Between sips by Magandeep Singh: The elusive dram – Lifestyle News

Between sips by Magandeep Singh: The elusive dram – Lifestyle News

Recently, I was in Singapore to witness the launch of a very special whisky. In fact, it is one of the most lauded and revered of blended Scotch whiskies, so much so that many will choose it over some very heavyweight single malts without the slightest hesitation. If you haven’t already guessed, I am talking about Blue Label.

As whiskies go, everyone seems to think of single malts as the final stepping stone of sophistication. But a single malt, by nature, is never silky smooth. Single malts show character and robustness, they exhibit resolute grit and resolve, they are all about having a distinct personality and maybe even some attitude. You don’t just like any single malt, you find one you can associate with, or one that calls to you, and then you make it your staple.

A blend, on the other hand, is all about versatility. A good master blender will comb their way through hundreds (or thousands) of spirits that are ageing away in their cellars, tasting them time and again to see how they are maturing. They take detailed notes on each and their respective evolution so that when they sit down to make a final blend, they know exactly what each element will bring to the mix. In such a manner, all these exclusive eaux-de-vie coming together can be controlled and guided to create harmony that is truly unparalleled. Only one in every 10,000 casks is what is considered to go into Blue Label, making it truly a labour of love of patience and experience.

So how does one improve on perfection? What is there left to accomplish when one has already claimed the apogee and undisputedly so? Not one to rest on their laurels, the Blue Label team recently launched the Elusive Umami edition. Just for sake of scale (and not comparison), only one in 25,000 casks made it for this final blend so that should give you an idea of just how stringent the requirements must have been.

And what exactly were Emma Walker (master blender) and chef Kei Kobayashi, collaborator on this project (and the famed owner-chef at three-Michelin-starred restaurant Kei in Paris), looking for? Umami, that subtle-yet-distinct sense of taste which heightens or amplifies other tastes (sour, savoury, sweet and bitter). It is also often equated to a certain meatiness of taste—the reason why a vegetable broth just doesn’t pack the same richness as a bone broth—but it’s not limited to non-vegetarians for umami can also be found in tomatoes and mushrooms.

But how do we find umami in a whisky? In other words, what would umami in a whisky even taste like? I don’t think even the blending team had the answers when they set out on this journey and it would certainly haven’t been an easy hunt. Nevertheless, many meetings and tasting sessions later, here we were, seated at a roundtable in a room, all in hues of blue (of course), waiting to try the final spirit.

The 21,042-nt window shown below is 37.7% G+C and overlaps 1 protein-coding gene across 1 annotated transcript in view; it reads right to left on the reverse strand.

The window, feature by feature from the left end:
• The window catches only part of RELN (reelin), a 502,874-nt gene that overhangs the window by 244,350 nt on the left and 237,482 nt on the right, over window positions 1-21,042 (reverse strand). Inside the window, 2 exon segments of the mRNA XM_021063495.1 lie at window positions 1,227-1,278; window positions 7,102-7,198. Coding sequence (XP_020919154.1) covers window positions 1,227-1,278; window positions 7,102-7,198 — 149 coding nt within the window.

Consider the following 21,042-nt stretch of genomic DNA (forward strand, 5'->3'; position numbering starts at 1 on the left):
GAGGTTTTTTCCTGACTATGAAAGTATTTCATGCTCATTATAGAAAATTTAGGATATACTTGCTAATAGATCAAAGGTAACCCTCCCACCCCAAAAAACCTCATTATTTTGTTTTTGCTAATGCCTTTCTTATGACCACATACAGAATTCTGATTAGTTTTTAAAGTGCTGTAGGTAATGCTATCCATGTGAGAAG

Finally, we had it. First the bottle, it’s recognisably Blue Label but in a darker hue, with some Japanese Kanji in gold, almost alluding to Kintsukuroi technique where gold filling is used to fill the cracks and repair broken earthenware such that the cracks now become the shining design pattern.

Next, the nose, it’s definitely Blue Label, but then, it’s more than just that. Smokey at first, then fruit, lightly candied, then some savoury notes, and then follow dried flowers, spices and toasted nuts. Mind you, it isn’t as sequential as it reads here, it’s more like an orchestra, starting with a gentle movement before the symphony picks up pace and all the instruments are playing in synchronised harmony. The palate is where the umami is more detected; it was like a Blue Label with a heightened sense of its innate flavours. I did the sneaky thing of trying both side by side, the standard Blue Label and the Elusive Umami edition and, even though one could detect the commonality of their DNA, the taste difference was still quite marked. And, for me, as much as I love the Blue Label, the rare occasions when one gets to savour it, this, here, the Elusive Umami edition, was making me trade up my loyalties quite easily. Rather than lose the pleasure of the moment in this sense of guilt, I instead let myself go and dived deeper into my glass in search for that fifth (taste) element.

The Blue Label Elusive Umami is slated to launch in India sometime soon. It might boast a bigger price tag but the limited quantities that may become available should still make them scarce on shelves rather quickly. Elusive, in every sense, one may say.

The writer is a sommelier

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